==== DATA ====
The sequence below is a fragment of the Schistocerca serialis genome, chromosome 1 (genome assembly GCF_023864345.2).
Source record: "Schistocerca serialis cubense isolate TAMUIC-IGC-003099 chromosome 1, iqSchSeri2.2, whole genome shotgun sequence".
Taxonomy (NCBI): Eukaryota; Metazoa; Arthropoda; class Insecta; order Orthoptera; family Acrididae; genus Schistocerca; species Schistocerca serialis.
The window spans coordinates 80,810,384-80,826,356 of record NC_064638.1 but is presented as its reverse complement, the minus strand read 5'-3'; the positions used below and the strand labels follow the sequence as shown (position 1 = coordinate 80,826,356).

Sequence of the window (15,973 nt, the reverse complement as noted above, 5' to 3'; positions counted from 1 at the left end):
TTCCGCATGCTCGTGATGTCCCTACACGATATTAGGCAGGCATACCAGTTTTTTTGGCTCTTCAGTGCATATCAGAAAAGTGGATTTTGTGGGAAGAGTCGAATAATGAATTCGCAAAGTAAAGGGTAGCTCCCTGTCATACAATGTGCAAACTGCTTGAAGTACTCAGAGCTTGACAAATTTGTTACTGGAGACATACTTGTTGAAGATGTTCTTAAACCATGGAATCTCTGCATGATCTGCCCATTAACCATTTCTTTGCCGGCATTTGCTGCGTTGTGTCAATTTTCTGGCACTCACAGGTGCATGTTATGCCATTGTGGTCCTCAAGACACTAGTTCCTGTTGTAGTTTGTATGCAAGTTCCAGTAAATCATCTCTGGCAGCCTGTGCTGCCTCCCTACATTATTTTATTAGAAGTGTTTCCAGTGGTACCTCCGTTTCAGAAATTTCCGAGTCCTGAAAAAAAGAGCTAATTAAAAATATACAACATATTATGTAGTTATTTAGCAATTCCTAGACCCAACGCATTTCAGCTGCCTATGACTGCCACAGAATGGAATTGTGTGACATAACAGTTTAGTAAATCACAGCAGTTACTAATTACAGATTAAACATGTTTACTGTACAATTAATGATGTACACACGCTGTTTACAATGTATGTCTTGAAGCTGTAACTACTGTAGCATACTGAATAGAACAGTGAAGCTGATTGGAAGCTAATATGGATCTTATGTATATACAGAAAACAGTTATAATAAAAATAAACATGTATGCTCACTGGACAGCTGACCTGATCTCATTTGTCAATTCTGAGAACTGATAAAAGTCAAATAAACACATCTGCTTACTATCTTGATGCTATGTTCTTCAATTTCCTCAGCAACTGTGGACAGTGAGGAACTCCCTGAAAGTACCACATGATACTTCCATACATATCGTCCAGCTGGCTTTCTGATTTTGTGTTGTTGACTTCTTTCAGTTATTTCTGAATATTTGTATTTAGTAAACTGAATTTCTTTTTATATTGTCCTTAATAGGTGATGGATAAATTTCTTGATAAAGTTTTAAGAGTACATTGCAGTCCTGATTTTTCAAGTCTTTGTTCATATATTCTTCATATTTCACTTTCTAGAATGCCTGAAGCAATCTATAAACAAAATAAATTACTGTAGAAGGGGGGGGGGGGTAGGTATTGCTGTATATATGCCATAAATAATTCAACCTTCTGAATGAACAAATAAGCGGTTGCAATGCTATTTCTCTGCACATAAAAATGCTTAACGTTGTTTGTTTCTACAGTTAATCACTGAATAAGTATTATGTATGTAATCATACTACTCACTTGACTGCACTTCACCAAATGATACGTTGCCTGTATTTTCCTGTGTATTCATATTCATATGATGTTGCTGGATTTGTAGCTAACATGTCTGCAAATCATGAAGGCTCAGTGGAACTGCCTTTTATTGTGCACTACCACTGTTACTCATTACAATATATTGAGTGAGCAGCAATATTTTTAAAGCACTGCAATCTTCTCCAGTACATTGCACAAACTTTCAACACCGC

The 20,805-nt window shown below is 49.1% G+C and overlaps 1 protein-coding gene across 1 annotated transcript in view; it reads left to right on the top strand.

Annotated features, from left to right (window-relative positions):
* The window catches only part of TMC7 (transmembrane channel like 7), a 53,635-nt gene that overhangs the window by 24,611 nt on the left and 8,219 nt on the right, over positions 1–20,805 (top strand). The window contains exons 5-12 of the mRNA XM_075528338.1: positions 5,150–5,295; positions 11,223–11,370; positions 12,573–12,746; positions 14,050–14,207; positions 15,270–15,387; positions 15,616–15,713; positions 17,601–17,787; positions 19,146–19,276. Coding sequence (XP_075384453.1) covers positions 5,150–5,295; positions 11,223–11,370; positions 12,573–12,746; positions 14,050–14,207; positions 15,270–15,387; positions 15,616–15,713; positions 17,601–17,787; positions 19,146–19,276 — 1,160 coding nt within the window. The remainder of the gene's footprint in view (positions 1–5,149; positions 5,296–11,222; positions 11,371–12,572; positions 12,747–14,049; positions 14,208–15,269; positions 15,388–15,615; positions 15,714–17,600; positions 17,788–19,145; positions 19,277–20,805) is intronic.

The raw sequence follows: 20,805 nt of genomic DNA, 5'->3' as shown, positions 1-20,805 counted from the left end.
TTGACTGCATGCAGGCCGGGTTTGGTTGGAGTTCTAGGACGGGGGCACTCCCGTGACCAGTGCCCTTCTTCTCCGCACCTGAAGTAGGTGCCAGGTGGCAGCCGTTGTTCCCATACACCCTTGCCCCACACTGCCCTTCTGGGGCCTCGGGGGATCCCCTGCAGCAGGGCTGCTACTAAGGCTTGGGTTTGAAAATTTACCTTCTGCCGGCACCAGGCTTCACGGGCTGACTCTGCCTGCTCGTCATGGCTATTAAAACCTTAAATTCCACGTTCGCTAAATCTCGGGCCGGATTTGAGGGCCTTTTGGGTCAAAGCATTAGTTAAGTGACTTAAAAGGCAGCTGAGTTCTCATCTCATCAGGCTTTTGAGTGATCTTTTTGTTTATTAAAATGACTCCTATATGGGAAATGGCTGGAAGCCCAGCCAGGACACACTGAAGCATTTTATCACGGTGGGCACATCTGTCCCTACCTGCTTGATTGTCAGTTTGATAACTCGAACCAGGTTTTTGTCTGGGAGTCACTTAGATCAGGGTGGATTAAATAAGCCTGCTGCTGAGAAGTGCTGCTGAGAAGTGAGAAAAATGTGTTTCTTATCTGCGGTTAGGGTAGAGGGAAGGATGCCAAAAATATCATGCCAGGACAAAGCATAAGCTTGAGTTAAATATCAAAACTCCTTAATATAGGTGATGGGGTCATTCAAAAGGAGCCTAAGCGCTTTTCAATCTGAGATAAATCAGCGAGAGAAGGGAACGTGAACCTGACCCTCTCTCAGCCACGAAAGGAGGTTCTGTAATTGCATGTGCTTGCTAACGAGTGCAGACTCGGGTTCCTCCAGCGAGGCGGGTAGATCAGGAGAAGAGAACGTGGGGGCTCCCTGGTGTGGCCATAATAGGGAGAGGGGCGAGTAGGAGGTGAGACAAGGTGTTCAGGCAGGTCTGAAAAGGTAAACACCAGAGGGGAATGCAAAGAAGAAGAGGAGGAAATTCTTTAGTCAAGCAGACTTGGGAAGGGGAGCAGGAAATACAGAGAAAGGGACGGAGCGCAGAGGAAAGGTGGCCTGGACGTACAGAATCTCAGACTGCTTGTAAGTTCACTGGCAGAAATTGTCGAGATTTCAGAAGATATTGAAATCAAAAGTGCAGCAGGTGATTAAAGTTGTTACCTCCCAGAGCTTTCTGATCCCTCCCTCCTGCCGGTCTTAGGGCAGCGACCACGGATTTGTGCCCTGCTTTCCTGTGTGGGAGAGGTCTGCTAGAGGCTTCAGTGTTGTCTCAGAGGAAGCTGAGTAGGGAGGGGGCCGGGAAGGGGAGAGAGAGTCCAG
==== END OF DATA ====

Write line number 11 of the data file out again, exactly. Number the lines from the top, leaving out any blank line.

TTGACTGCATGCAGGCCGGGTTTGGTTGGAGTTCTAGGACGGGGGCACTCCCGTGACCAGTGCCCTTCTTCTCCGCACCTGAAGTAGGTGCCAGGTGGCAGCCGTTGTTCCCATACACCCTTGCCCCACACTGCCCTTCTGGGGCCTCGGGGGATCCCCTGCAGCAGGGCTGCTACTAAGGCTTGGGTTTGAAAATTTACCTTCTGCCGGCACCAGGCTTCACGGGCTGACTCTGCCTGCTCGTCATGGCTATTAAAACCTTAAATTCCACGTTCGCTAAATCTCGGGCCGGATTTGAGGGCCTTTTGGGTCAAAGCATTAGTTAAGTGACTTAAAAGGCAGCTGAGTTCTCATCTCATCAGGCTTTTGAGTGATCTTTTTGTTTATTAAAATGACTCCTATATGGGAAATGGCTGGAAGCCCAGCCAGGACACACTGAAGCATTTTATCACGGTGGGCACATCTGTCCCTACCTGCTTGATTGTCAGTTTGATAACTCGAACCAGGTTTTTGTCTGGGAGTCACTTAGATCAGGGTGGATTAAATAAGCCTGCTGCTGAGAAGTGCTGCTGAGAAGTGAGAAAAATGTGTTTCTTATCTGCGGTTAGGGTAGAGGGAAGGATGCCAAAAATATCATGCCAGGACAAAGCATAAGCTTGAGTTAAATATCAAAACTCCTTAATATAGGTGATGGGGTCATTCAAAAGGAGCCTAAGCGCTTTTCAATCTGAGATAAATCAGCGAGAGAAGGGAACGTGAACCTGACCCTCTCTCAGCCACGAAAGGAGGTTCTGTAATTGCATGTGCTTGCTAACGAGTGCAGACTCGGGTTCCTCCAGCGAGGCGGGTAGATCAGGAGAAGAGAACGTGGGGGCTCCCTGGTGTGGCCATAATAGGGAGAGGGGCGAGTAGGAGGTGAGACAAGGTGTTCAGGCAGGTCTGAAAAGGTAAACACCAGAGGGGAATGCAAAGAAGAAGAGGAGGAAATTCTTTAGTCAAGCAGACTTGGGAAGGGGAGCAGGAAATACAGAGAAAGGGACGGAGCGCAGAGGAAAGGTGGCCTGGACGTACAGAATCTCAGACTGCTTGTAAGTTCACTGGCAGAAATTGTCGAGATTTCAGAAGATATTGAAATCAAAAGTGCAGCAGGTGATTAAAGTTGTTACCTCCCAGAGCTTTCTGATCCCTCCCTCCTGCCGGTCTTAGGGCAGCGACCACGGATTTGTGCCCTGCTTTCCTGTGTGGGAGAGGTCTGCTAGAGGCTTCAGTGTTGTCTCAGAGGAAGCTGAGTAGGGAGGGGGCCGGGAAGGGGAGAGAGAGTCCAG